National Labor Relations Board

‘National Labor Relations Board’ Decides Against Protected Steward Status

...Misclassification of workers - meaning people who should be employees but were called independent contractors - have been a longstanding problem. It affects, you know, many, many industries. And the issue there is that you have people who were trying to cut corners or cut costs and therefore take employees who were entitled to labor law protections like minimum wage, overtime, a meal and rest break and pull them out of those protections - to remove that floor and make them independent contractors. The reality is that if you are a misclassified employee - meaning you were called an independent contractor, but you should have been an employee - you can still apply for unemployment insurance. MARTIN: OK. SU: And so we're trying to make sure that people know about that right. But obviously, those employers who were breaking that law are putting - we now see the additional strain on the system when that happens... MARTIN: OK. SU: ...Right? Because they haven't paid into unemployment insurance.

National Labor Relations Board Decides Against Protected Steward Status

Board Abandons Precedent Allowing Free Speech

Written by and reproduced with permission of:
Ralph M. Phillips, Esq.
Levy Phillips  APC

July 30, 2020

Last week, the Trump Board in General Motors LLC announced another shot across the bow at unions by changing the standard under which it will evaluate discipline issued to employees, including stewards, who make abusive or offensive statements—including profane, racist, and sexually unacceptable remarks—in the course of activity that would otherwise fall under the protection of the Act, such as at grievance meetings or discussions with management on the shop floor.

The burden-shifting standard announced yesterday applies not just to conduct in the workplace, but also on social media, or on a picket line where your Union alleges that the employer’s discipline against you was motivated by your protected activity and the Employer asserts it was motivated by abusive conduct. If the Employer can adequately establish that it would have disciplined the employee regardless of what led to the outburst, the discipline will now be found lawful.

In the past, employees taking part in protected concerted activity—actions taken to improve their wages, hours, or working conditions—have been “permitted some leeway for impulsive behavior” and the degree to which an Employer had to permit it was “balanced against an employer’s right to maintain order and respect.”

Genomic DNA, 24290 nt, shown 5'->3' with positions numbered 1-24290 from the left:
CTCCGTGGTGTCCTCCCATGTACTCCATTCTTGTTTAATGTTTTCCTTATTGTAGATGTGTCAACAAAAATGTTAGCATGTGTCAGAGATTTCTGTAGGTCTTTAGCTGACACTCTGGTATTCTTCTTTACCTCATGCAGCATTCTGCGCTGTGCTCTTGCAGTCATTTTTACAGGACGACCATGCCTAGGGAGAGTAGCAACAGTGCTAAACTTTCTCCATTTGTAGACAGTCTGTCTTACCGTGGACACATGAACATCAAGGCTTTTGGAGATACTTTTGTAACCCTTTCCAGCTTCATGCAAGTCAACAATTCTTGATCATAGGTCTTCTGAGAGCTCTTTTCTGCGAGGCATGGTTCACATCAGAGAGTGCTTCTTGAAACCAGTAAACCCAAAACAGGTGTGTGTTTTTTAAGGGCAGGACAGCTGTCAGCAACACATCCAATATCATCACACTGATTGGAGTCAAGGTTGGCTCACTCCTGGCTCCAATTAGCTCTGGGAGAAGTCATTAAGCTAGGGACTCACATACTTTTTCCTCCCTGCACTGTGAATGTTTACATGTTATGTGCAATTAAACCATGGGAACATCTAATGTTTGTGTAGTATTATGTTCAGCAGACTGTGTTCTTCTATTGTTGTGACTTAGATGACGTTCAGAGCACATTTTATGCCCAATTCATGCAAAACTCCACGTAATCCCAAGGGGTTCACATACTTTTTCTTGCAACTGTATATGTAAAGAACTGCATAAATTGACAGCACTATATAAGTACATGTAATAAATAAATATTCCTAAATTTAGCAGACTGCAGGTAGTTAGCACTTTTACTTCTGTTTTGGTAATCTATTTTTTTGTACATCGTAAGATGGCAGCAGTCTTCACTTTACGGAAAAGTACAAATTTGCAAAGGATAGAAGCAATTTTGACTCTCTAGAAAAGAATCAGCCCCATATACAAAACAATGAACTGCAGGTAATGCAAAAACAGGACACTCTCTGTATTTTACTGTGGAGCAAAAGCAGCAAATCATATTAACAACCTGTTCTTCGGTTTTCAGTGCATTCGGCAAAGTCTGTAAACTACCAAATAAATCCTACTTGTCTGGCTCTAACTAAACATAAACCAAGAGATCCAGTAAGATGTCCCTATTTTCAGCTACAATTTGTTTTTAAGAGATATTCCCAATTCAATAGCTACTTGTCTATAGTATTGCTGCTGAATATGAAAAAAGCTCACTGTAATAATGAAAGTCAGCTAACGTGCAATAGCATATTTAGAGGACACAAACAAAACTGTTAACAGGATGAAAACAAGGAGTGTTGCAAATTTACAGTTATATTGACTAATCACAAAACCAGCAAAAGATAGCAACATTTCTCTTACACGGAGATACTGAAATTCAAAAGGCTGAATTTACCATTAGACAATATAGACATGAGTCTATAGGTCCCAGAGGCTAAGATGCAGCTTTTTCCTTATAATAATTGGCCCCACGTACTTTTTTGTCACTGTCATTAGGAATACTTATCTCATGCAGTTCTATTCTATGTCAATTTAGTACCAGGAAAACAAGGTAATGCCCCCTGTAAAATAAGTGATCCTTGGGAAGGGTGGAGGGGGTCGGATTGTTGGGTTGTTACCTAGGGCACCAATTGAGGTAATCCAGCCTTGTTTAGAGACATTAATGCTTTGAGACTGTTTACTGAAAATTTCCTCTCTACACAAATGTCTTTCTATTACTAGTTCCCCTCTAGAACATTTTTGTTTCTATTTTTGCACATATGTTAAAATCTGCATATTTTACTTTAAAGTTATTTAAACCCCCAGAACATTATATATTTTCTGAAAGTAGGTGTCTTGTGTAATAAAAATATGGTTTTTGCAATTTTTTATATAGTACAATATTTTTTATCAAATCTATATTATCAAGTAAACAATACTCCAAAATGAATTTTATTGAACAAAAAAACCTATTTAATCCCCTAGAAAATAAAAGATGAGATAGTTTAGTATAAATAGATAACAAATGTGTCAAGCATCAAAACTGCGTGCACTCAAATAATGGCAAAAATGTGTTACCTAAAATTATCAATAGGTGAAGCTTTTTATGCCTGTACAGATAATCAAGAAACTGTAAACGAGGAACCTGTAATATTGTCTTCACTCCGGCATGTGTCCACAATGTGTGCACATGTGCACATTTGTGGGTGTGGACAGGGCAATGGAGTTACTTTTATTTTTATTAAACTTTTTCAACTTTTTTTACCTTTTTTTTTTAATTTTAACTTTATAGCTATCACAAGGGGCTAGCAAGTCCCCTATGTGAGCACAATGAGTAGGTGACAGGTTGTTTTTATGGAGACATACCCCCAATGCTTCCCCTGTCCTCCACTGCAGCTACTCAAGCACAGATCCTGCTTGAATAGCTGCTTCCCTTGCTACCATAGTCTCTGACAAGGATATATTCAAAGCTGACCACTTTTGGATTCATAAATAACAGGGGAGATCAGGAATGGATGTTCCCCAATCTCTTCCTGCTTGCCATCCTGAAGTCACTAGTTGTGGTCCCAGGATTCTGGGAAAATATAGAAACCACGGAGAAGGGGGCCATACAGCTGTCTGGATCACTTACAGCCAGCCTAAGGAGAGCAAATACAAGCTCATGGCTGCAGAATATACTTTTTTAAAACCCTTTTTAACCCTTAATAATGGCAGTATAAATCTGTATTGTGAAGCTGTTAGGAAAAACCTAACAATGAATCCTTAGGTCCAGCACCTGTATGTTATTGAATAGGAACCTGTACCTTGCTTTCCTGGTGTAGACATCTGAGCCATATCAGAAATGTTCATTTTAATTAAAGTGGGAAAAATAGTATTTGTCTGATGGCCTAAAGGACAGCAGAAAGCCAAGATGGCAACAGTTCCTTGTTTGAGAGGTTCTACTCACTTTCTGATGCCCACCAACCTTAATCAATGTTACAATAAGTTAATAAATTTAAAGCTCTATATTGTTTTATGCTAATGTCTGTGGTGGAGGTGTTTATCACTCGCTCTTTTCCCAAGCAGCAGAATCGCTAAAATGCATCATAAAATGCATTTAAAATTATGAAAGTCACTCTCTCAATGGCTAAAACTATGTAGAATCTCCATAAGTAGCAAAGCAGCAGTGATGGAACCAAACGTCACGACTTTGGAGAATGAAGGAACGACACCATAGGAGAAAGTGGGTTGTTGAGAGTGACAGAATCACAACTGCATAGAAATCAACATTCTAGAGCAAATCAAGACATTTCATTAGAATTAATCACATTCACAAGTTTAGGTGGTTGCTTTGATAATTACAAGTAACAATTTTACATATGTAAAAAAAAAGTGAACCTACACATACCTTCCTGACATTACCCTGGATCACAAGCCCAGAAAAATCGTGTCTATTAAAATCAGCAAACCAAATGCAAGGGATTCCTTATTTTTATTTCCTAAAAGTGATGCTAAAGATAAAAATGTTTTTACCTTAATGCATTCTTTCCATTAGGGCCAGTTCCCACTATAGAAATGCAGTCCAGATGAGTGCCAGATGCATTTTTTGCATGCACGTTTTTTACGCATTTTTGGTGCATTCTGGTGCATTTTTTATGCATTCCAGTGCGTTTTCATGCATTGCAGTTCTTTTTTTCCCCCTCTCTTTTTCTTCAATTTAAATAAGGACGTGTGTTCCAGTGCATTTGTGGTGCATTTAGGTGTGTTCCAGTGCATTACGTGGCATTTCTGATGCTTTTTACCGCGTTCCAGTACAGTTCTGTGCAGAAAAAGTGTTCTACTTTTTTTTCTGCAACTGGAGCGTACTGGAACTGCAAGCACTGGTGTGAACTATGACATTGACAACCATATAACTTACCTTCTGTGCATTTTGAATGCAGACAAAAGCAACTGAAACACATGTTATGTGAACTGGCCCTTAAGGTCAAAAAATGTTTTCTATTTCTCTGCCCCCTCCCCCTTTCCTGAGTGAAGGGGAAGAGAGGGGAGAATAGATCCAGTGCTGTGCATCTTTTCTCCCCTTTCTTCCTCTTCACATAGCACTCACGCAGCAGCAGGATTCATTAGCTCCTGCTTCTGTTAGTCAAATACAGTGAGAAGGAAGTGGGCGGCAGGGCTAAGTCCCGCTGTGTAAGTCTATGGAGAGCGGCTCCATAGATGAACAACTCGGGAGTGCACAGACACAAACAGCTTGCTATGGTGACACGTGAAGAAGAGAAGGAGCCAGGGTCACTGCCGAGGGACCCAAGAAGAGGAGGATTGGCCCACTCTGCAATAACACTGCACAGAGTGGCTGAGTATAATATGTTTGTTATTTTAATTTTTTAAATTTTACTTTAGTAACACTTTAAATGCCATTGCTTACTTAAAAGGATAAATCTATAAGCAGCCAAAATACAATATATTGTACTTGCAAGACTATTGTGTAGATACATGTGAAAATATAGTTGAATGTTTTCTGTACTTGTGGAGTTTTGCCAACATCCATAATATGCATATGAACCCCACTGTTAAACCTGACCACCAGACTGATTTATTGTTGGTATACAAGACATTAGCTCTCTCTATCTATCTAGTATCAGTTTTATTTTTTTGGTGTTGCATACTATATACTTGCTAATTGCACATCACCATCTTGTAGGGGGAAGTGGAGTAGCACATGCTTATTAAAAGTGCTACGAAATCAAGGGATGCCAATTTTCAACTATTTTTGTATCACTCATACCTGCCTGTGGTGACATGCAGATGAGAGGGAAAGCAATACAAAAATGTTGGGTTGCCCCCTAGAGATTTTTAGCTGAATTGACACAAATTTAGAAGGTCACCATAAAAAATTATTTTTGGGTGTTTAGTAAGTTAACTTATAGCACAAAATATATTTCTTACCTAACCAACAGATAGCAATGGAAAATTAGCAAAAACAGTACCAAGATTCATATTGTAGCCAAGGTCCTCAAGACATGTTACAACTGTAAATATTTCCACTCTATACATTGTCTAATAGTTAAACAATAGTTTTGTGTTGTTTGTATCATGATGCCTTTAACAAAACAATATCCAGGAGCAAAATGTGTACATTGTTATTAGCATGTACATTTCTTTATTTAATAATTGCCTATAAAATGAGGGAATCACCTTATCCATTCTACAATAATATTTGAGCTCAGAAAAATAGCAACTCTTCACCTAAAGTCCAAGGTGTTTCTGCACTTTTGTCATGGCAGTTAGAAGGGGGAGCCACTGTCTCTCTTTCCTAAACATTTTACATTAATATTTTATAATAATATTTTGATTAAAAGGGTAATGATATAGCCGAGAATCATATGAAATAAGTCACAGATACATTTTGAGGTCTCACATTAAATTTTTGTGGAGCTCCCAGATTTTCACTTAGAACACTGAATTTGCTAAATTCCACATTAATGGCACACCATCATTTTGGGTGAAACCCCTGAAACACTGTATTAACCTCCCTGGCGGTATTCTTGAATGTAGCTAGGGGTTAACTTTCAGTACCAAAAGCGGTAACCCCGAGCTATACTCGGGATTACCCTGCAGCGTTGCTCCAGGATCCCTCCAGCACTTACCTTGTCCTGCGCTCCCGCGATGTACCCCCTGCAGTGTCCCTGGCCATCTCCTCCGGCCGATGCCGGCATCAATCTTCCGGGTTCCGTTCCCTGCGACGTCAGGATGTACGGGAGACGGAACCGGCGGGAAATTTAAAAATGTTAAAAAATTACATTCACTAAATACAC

In the General Motors case, a union-represented employee repeatedly engaged in “profane and racially offensive conduct towards management.” The employee objected profanely to the lack of overtime coverage for employees away for training, portrayed managers as slave masters, made implied threats against managers, and, during a meeting, blasted music that contained “profane, racially charged, and sexually offensive lyrics.” Each incident led to progressively longer suspensions ranging from three to 30 days.

The Trump Board abandoned long standing precedent and determined that these issues should be treated the same as other discipline cases. Using what is referred to as the Wright Line test, the Board will follow the Wright Line burden shifting analysis allowing most discipline to stand.

In our view, even if the NLRB will no longer help us, Employers subject to a just cause standard still cannot prohibit employees’ engagement in protected concerted activity, must still enforce work rules consistently, regardless of the circumstances, must still document the specifics, cite the applicable rule or policy, and must still objectively review the facts to ensure the level of discipline was not motivated by the employee’s protected activity.  In sum, we encourage you to be professional in your dealings with Employers, but maintain your strong positions as you do so.

Ralph M. Phillips, Esq.

Levy Phillips, A Professional Corporation

Ralph M. Phillips is a labor attorney that has dedicated his career to the practice of assisting working men and women through their chosen bargaining representatives. For more than 40 years Ralph has been representing his clients and their members through collective bargaining, grievance arbitration, dispute resolution, NLRB cases, litigation at the federal and state level, as well as labor-management trust funds throughout the state of California and elsewhere. a founding partner, along with Lewis N. Levy, in the labor law firm of Levy Phillips APC where he continues to represent his labor union clients and Taft-Hartley trust funds providing health and welfare and retirement benefits to thousands of Union-represented workers. Most recently, Phillips has been instrumental in expanding the firm’s practice and bringing his expertise in employment matters to individual plaintiffs in State and Federal wage suits and select wrongful termination matters.


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